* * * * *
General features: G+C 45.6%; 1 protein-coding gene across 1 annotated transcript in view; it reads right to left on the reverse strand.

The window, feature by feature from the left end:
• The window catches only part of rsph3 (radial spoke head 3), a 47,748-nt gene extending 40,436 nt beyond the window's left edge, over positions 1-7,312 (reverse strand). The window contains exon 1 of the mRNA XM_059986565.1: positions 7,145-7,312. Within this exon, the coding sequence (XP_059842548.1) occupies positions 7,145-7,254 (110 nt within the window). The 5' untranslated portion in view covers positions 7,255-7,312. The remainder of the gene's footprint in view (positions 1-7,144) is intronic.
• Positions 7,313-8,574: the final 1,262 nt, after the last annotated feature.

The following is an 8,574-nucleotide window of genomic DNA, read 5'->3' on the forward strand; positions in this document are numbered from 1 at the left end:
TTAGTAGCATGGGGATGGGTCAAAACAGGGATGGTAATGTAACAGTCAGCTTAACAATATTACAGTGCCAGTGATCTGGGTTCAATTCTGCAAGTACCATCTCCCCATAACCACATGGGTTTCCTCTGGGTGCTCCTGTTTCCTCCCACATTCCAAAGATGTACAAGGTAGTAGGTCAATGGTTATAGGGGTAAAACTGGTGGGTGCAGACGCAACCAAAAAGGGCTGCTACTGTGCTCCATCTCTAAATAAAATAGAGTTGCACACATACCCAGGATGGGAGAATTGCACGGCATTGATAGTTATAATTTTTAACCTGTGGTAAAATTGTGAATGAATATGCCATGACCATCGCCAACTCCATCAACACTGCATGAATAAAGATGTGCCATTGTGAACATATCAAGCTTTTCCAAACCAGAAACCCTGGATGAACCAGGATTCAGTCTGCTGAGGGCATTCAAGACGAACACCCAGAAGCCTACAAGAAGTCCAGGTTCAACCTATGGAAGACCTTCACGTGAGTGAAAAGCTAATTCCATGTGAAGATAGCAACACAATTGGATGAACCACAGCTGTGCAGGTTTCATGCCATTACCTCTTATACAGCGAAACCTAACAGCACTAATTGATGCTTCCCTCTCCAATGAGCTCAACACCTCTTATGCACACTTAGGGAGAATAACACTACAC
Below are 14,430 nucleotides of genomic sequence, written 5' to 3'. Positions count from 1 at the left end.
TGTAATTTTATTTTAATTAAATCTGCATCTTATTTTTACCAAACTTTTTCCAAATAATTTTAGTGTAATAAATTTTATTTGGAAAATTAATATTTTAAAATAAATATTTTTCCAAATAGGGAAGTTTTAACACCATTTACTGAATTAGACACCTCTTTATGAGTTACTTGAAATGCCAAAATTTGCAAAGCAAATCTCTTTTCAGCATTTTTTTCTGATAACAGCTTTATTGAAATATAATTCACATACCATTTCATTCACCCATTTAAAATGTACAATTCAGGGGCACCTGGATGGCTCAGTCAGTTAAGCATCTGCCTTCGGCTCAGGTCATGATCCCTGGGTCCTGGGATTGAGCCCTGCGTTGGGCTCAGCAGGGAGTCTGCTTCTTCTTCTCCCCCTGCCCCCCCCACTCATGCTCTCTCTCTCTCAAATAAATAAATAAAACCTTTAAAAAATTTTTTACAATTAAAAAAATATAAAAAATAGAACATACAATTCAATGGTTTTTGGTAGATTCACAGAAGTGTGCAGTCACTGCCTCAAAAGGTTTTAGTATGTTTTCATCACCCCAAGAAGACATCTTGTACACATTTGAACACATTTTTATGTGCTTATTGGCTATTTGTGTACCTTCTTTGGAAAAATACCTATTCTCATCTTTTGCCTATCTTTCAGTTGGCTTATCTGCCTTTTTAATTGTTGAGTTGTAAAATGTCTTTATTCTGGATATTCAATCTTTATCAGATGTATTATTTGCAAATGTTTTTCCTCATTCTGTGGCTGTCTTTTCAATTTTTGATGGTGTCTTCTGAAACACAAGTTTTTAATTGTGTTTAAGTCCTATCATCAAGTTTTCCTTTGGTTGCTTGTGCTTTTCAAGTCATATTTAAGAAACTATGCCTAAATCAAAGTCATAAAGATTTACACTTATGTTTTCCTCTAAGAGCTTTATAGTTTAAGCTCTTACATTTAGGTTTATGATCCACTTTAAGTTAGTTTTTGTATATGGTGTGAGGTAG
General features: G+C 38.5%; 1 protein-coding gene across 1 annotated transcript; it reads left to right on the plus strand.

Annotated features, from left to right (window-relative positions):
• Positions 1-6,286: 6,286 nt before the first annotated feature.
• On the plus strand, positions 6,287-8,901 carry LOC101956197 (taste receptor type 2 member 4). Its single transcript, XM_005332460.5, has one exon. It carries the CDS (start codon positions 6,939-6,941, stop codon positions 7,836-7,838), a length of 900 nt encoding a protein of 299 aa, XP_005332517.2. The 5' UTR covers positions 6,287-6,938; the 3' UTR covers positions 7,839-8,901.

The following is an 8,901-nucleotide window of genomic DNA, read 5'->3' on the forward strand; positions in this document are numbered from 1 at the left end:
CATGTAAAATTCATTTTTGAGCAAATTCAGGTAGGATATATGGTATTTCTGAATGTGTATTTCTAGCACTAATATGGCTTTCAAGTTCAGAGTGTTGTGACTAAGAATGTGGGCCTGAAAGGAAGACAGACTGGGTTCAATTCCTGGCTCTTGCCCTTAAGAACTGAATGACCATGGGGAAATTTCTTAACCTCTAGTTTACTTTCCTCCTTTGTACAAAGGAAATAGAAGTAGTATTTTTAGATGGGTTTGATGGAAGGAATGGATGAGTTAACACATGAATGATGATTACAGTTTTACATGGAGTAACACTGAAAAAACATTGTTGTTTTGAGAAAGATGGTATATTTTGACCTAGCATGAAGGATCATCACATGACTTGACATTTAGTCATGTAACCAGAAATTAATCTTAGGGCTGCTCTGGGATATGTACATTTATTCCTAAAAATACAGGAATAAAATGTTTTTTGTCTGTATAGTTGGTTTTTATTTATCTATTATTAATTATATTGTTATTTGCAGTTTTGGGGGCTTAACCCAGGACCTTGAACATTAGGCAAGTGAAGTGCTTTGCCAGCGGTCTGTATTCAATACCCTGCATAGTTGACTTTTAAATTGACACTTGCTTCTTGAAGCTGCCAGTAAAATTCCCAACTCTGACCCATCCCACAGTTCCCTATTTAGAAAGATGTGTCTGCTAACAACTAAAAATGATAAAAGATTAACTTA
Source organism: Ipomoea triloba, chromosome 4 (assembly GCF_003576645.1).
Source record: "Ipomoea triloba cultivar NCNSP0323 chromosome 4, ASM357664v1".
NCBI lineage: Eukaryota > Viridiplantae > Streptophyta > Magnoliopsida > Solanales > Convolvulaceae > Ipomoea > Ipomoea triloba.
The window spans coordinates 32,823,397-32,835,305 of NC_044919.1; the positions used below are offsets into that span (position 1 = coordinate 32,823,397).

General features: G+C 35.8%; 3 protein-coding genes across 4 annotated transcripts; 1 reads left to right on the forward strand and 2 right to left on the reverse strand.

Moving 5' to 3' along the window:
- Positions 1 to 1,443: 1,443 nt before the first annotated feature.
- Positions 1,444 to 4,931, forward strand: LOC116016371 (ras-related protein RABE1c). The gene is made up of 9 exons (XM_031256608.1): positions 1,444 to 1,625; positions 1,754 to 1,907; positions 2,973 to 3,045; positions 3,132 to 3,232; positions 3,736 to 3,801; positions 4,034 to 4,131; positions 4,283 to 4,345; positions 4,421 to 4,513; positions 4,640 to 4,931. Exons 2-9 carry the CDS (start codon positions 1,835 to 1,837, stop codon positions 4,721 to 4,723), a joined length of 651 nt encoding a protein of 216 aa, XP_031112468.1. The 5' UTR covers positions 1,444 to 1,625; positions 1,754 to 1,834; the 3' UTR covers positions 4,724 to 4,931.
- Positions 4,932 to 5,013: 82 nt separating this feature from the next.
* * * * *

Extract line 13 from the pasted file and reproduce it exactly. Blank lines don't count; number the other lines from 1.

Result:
The following is an 8,901-nucleotide window of genomic DNA, read 5'->3' on the forward strand; positions in this document are numbered from 1 at the left end: